Case name: Fowler v. UPMC Shadyside, et al., No. 07-4285 (3d Cir. 08/18/09).
The 3d U.S. Circuit Court of Appeals vacated and remanded the dismissal of a housekeeper's Americans with Disabilities Act and Rehabilitation Act suit against a hospital.
What it means:
In the 3d Circuit, a four-year statute of limitations applies to failure-to-transfer claims brought under the ADA and the Rehabilitation Act.
A hospital housekeeper was injured at work. When she returned from leave, she temporarily held a light-duty position. She applied for other permanent positions at the hospital that would meet her work restrictions but never received a call or an interview. The hospital terminated her employment, stating that her light-duty position had been eliminated. The housekeeper sued under the ADA and the Rehabilitation Act. She also joined in existing class action suits brought against the hospital by other employees who were not accommodated with transfers after sustaining injuries.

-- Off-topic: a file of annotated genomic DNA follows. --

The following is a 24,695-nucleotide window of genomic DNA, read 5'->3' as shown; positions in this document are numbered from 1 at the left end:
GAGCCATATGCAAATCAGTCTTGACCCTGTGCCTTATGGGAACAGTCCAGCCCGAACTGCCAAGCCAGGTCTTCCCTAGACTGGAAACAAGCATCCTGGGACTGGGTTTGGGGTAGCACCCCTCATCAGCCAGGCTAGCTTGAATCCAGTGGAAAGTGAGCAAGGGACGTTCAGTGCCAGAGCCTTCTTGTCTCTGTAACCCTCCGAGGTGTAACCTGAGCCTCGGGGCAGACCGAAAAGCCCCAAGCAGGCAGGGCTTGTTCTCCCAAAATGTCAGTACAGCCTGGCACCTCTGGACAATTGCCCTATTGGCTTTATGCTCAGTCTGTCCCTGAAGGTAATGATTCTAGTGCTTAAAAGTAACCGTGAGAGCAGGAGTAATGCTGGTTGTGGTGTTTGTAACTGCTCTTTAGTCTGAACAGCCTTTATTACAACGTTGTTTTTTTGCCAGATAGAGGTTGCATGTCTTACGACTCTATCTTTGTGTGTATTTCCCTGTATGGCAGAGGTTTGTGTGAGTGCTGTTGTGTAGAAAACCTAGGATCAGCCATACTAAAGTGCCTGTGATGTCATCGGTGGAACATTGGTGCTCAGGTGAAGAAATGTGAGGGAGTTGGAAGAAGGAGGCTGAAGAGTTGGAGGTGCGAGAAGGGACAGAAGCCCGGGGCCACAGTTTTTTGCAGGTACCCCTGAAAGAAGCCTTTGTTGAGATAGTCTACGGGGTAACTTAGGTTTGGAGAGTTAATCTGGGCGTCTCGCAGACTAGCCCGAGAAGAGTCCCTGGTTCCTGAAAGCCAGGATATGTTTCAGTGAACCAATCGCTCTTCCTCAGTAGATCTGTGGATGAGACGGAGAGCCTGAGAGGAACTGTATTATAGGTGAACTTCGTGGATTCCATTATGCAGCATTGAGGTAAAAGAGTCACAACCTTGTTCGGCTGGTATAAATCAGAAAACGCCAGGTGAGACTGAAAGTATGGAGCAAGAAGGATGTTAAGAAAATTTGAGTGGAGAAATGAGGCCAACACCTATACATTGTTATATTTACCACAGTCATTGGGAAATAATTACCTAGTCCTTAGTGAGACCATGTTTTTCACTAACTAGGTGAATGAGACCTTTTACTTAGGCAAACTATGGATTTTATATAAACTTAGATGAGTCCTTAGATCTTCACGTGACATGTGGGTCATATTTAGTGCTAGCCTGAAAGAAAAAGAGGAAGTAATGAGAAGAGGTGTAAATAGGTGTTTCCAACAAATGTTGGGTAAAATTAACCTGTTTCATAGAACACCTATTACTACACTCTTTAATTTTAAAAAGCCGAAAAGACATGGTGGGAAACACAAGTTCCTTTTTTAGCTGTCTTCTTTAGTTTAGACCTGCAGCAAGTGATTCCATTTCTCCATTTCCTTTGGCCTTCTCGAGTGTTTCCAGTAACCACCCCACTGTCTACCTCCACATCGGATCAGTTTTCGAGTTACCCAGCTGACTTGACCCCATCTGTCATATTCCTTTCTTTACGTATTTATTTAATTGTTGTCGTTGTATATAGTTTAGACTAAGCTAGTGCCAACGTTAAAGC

The District Court severed the class action suits and dismissed the housekeeper's individual suit due to lack of timeliness, applying a two-year statute of limitations. The housekeeper appealed. The 3d Circuit reversed and remanded the case. It determined that a four-year statute of limitations applied to failure-to-transfer claims under the Rehabilitation Act and ADA. It reasoned that failure-to-transfer claims were created under the 1991 amendments to the Civil Rights Act. Applying this rule and using the housekeeper's discharge date as the starting date, the 3d Circuit determined the housekeeper's claims were timely.
The 3d Circuit also held that the housekeeper's complaint contained sufficient facts to state a failure-to-transfer claim. She alleged that she was injured at work, that the injuries caused the hospital to regard her as disabled, that there were vacant positions for which she applied that met her medical restrictions and that she was not contacted about or transferred to any of the positions because of her perceived disability.
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October 1, 2009
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